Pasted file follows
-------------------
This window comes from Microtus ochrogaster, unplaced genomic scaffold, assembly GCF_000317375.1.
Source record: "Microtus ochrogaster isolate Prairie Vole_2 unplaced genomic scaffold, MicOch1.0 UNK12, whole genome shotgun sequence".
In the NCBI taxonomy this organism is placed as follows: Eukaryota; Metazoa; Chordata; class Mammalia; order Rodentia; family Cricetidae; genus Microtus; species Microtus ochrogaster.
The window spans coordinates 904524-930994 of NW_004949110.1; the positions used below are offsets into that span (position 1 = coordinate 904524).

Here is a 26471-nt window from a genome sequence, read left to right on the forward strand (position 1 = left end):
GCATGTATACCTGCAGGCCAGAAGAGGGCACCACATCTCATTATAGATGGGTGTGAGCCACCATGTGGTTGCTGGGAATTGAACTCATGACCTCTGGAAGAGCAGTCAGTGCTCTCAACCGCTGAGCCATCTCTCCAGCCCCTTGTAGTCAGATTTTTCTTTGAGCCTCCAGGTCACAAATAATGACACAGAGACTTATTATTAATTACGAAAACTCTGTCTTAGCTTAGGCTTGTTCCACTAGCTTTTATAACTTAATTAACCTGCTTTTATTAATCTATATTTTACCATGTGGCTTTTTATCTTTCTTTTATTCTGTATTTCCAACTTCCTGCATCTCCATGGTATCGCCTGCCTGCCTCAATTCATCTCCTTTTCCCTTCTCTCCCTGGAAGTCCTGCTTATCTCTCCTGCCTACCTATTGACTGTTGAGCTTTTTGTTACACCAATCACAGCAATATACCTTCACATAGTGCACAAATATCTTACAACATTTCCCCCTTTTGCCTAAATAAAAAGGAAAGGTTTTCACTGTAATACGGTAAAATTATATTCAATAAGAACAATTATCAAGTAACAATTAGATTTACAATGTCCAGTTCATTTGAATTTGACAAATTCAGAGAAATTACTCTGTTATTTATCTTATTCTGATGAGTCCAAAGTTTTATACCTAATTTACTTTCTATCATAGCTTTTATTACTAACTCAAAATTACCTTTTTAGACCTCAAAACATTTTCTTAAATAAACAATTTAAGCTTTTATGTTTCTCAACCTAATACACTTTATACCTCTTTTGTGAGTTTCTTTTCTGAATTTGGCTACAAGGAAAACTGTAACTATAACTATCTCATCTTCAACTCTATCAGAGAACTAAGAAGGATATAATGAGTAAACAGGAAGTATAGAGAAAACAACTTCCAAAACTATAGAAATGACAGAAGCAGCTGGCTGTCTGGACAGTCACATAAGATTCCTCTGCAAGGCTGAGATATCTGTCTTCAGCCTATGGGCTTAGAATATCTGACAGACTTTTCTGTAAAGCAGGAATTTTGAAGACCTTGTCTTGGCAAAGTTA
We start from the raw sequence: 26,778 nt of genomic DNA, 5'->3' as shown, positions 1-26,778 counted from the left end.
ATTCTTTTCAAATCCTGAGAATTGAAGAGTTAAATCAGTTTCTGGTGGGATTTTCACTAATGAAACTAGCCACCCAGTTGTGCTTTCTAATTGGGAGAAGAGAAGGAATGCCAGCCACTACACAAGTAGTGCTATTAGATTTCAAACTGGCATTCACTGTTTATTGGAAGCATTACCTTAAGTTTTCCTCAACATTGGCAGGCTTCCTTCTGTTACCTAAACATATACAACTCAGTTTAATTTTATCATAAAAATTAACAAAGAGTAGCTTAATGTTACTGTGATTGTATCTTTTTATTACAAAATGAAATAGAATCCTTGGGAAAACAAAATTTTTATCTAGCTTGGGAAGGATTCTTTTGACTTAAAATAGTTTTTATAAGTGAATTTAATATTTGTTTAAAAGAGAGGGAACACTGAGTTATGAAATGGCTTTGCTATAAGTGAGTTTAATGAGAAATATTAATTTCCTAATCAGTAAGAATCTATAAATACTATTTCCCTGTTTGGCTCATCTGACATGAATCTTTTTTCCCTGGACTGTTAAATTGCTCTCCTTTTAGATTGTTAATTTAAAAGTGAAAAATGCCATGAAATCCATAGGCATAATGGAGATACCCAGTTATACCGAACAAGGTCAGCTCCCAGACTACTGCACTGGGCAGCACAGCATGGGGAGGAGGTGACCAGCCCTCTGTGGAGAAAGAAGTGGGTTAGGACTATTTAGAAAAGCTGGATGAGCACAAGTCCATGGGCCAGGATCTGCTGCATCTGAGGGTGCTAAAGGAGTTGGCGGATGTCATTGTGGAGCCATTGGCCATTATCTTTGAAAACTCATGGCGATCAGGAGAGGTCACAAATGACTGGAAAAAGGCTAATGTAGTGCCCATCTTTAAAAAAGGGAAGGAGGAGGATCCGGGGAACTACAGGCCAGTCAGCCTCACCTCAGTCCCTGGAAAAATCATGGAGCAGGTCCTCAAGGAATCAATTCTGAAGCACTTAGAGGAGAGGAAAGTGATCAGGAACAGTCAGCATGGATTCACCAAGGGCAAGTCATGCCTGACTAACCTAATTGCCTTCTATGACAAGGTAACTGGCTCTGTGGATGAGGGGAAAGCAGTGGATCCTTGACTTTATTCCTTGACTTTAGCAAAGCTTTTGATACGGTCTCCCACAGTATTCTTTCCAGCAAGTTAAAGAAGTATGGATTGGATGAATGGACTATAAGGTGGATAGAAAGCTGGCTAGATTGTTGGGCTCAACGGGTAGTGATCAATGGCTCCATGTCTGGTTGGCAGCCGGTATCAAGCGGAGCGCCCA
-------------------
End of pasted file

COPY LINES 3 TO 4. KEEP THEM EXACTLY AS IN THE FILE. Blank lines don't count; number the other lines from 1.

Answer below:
In the NCBI taxonomy this organism is placed as follows: Eukaryota; Metazoa; Chordata; class Mammalia; order Rodentia; family Cricetidae; genus Microtus; species Microtus ochrogaster.
The window spans coordinates 904524-930994 of NW_004949110.1; the positions used below are offsets into that span (position 1 = coordinate 904524).